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James Gosling on Java, May 1999
A Converstion with Java's Creator, James Gosling
by Bill Venners
First Published in JavaWorld, June 1999

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Picking and Choosing APIs

Bill Venners: People who do embedded devices always seem to have this pressure to make things fit, which gives them the need to pick and choose which APIs they'll support. Is there some way of dealing with this pressure, such as somehow getting them to all have the same set of APIs?

James Gosling: Trying to get them to have the same APIs is why we came up with these API subsets. Some of that has worked, some of it hasn't. Much of what we've been trying to do lately has been to make it so these folks can do dynamic loading of pieces of the APIs that they don't support.

A certain amount of it has been trying to get people in the different industrial segments to get together and agree on what the common things are. But what should the standard APIs be that are available in a toaster? Or in some robot arm controller? They're very different.

Bill Venners: So what about the subsets, like Embedded Java and Personal Java? What's the status of those things then? It sounds like you've recognized that maybe you need to go into each little niche and help those people get together and figure out what APIs they need.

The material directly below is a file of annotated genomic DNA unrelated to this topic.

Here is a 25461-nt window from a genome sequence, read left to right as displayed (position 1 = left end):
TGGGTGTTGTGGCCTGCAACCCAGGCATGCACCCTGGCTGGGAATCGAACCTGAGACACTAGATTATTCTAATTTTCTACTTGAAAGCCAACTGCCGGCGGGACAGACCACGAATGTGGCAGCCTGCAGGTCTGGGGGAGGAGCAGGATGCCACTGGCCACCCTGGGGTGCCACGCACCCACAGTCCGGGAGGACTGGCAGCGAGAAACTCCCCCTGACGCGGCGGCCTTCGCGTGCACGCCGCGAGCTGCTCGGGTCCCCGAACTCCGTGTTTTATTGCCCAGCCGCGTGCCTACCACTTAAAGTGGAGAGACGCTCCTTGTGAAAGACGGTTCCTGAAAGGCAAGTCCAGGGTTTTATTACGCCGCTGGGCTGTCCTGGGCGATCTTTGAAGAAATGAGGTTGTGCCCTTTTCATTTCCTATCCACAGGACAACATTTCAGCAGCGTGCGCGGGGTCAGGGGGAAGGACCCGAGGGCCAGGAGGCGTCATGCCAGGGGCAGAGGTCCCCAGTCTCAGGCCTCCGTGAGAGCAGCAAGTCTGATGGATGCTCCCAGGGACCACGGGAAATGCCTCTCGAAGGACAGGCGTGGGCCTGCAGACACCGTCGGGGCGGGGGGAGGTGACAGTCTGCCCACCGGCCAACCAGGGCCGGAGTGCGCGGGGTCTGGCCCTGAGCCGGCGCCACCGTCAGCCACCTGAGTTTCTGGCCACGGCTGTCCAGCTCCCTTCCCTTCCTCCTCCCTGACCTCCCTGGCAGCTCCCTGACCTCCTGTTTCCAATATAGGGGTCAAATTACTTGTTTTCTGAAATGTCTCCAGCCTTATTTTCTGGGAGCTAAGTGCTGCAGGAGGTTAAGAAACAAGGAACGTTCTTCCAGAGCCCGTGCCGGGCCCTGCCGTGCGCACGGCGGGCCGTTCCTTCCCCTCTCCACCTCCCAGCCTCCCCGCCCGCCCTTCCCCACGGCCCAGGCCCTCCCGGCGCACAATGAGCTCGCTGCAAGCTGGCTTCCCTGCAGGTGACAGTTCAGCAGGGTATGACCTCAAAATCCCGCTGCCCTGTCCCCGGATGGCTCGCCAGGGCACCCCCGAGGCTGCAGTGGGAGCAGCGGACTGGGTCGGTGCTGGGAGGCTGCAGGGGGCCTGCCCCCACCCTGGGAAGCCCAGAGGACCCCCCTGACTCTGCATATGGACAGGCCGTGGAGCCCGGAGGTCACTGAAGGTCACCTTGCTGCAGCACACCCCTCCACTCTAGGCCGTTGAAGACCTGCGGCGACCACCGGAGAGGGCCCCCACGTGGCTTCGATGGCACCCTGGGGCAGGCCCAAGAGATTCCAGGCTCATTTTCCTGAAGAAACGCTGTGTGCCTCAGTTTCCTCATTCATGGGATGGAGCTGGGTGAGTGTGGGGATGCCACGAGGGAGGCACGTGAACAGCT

James Gosling: We figured that it was pretty much hopeless for us -- both hopeless and sort of arrogantly presumptuous -- to go into the different industrial segments and tell them what we think the API should be. For example, this is what we think the API should be for the GPS navigation system; this is what the API should be for telescope control; and so on. Those aren't things that we have any expertise in.

[What] we really have an interest in is making sure that the participants in those industries get together and figure it out. One of the things we try to do is facilitate matters where we can. So we might have a person or two who's involved in these efforts, but we certainly don't try to control them or drive them or run them.

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